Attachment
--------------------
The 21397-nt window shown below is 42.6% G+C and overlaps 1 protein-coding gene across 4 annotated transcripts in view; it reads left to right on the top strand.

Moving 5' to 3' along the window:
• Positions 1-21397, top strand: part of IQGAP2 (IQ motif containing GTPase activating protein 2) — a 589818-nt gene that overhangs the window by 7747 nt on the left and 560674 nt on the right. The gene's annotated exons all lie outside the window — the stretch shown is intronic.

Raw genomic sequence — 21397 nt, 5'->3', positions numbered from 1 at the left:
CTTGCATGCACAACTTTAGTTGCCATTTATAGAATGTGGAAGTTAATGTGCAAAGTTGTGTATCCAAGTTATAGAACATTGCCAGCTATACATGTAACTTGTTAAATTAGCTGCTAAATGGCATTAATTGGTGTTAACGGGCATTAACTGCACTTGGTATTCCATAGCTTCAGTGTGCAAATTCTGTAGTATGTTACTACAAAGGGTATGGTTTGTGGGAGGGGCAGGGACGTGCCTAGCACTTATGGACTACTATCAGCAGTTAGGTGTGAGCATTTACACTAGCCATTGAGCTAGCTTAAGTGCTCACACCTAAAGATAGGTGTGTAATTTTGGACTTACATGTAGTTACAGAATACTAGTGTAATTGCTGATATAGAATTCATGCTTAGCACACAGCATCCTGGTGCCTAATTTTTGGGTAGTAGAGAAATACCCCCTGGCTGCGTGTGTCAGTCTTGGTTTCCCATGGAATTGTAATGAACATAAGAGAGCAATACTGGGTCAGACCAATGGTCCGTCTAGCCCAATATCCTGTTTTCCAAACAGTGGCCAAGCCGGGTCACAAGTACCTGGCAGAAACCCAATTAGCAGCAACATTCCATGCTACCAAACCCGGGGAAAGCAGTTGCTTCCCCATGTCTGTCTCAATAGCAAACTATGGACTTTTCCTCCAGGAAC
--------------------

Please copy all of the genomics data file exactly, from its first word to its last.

The 21397-nt window shown below is 42.6% G+C and overlaps 1 protein-coding gene across 4 annotated transcripts in view; it reads left to right on the top strand.

Moving 5' to 3' along the window:
• Positions 1-21397, top strand: part of IQGAP2 (IQ motif containing GTPase activating protein 2) — a 589818-nt gene that overhangs the window by 7747 nt on the left and 560674 nt on the right. The gene's annotated exons all lie outside the window — the stretch shown is intronic.

Raw genomic sequence — 21397 nt, 5'->3', positions numbered from 1 at the left:
CTTGCATGCACAACTTTAGTTGCCATTTATAGAATGTGGAAGTTAATGTGCAAAGTTGTGTATCCAAGTTATAGAACATTGCCAGCTATACATGTAACTTGTTAAATTAGCTGCTAAATGGCATTAATTGGTGTTAACGGGCATTAACTGCACTTGGTATTCCATAGCTTCAGTGTGCAAATTCTGTAGTATGTTACTACAAAGGGTATGGTTTGTGGGAGGGGCAGGGACGTGCCTAGCACTTATGGACTACTATCAGCAGTTAGGTGTGAGCATTTACACTAGCCATTGAGCTAGCTTAAGTGCTCACACCTAAAGATAGGTGTGTAATTTTGGACTTACATGTAGTTACAGAATACTAGTGTAATTGCTGATATAGAATTCATGCTTAGCACACAGCATCCTGGTGCCTAATTTTTGGGTAGTAGAGAAATACCCCCTGGCTGCGTGTGTCAGTCTTGGTTTCCCATGGAATTGTAATGAACATAAGAGAGCAATACTGGGTCAGACCAATGGTCCGTCTAGCCCAATATCCTGTTTTCCAAACAGTGGCCAAGCCGGGTCACAAGTACCTGGCAGAAACCCAATTAGCAGCAACATTCCATGCTACCAAACCCGGGGAAAGCAGTTGCTTCCCCATGTCTGTCTCAATAGCAAACTATGGACTTTTCCTCCAGGAAC